Cirrus cloud-gazers may learn a thing or two about Earth’s fate

by Michael Richardson

SINGAPORE — What will happen if global production and consumption remain largely unconstrained by controls to minimize the impact on the Earth’s complex climate system?

Prospects for concluding an effective international accord in Mexico in less than two months time remain clouded. Modest progress at the latest round of U.N. climate talks that ended in Tianjin on Oct. 9 was overshadowed by continuing deadlock between China and United States, the world’s two biggest greenhouse gas polluters.

Yet policymakers running economies and corporate executives want greater clarity from scientists about the future implications of the rise in temperature near the surface of the land and sea.

Some aspects of climate change are well established. Measurements show that the average temperature has increased by about 0.8 degree Celsius since 1850. In the same period, concentrations of global warming gases in the atmosphere have risen sharply.

The Intergovernmental Panel on Climate Change, the group of international scientists and officials advising the United Nations and member states on global warming and its likely effects, focuses on a small group of well-known greenhouse gases including carbon dioxide, methane, nitrous oxide, ozone and several types of industrial fluorinated gases. The IPCC concluded in 2007 that most of the temperature increase since the mid-20th century was “very likely” due to higher global warming gas concentrations from human activity, mainly burning fossil fuels and clearing forests for agriculture.

The IPCC estimated that if current patterns of energy-intensive economic growth continued, the temperature would rise 2.5 to 4.7 degrees C by 2100 over pre-industrial levels. As a result, it predicted a series of mainly adverse consequences as the world became hotter.

While there is no retreat among mainstream climate scientists from the major IPCC findings, there is a new emphasis on the uncertainties involved. This is partly due to recent criticism of the IPCC, which shared the Nobel Peace Prize in 2007 with former U.S. Vice President Al Gore for their efforts to spread knowledge about man-made climate change.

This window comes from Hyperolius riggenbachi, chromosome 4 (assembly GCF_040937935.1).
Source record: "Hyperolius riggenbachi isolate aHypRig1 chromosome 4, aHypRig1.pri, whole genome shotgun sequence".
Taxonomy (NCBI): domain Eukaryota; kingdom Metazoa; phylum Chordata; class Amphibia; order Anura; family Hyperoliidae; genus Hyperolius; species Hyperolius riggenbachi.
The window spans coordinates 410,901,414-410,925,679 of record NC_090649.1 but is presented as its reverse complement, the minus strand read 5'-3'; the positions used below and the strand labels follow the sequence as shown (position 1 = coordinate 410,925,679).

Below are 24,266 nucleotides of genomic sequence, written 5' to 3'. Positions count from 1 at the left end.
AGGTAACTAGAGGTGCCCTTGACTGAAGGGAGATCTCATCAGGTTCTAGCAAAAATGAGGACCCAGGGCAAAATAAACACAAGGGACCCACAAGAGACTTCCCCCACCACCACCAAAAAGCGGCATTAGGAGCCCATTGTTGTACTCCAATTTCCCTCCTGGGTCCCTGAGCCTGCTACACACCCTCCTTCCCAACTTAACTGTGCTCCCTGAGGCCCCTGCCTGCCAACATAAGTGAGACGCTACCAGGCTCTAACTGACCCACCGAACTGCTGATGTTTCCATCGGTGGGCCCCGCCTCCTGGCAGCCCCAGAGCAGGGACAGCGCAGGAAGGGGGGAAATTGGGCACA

However, a handful of mistakes in the IPCC’s 2007 report of over 3,000 pages have come to light in the past year, following the leak of e-mails from some scientists associated with its work that suggested there may have been manipulation to create greater certainty than warranted by the evidence.

From the start of the IPCC’s assessment work in the 1980s, it has had to strike a balance between conveying complexity and providing decision-makers and the public with clear analysis and conclusions.

A critical review in August by the council representing a group of national academies of science noted that the IPCC’s 2007 report tended to “emphasize the negative impacts of climate change,” many of which were “not supported sufficiently in the literature, not put into perspective or not expressed clearly.”

Climate science has advanced markedly over the past 20 years. There are many reasons for this. They include improved measurements, especially from satellites and from ice cores that contain climate history stretching back at least 800,000 years. Increased computer power is being used to simulate past climate and project future changes.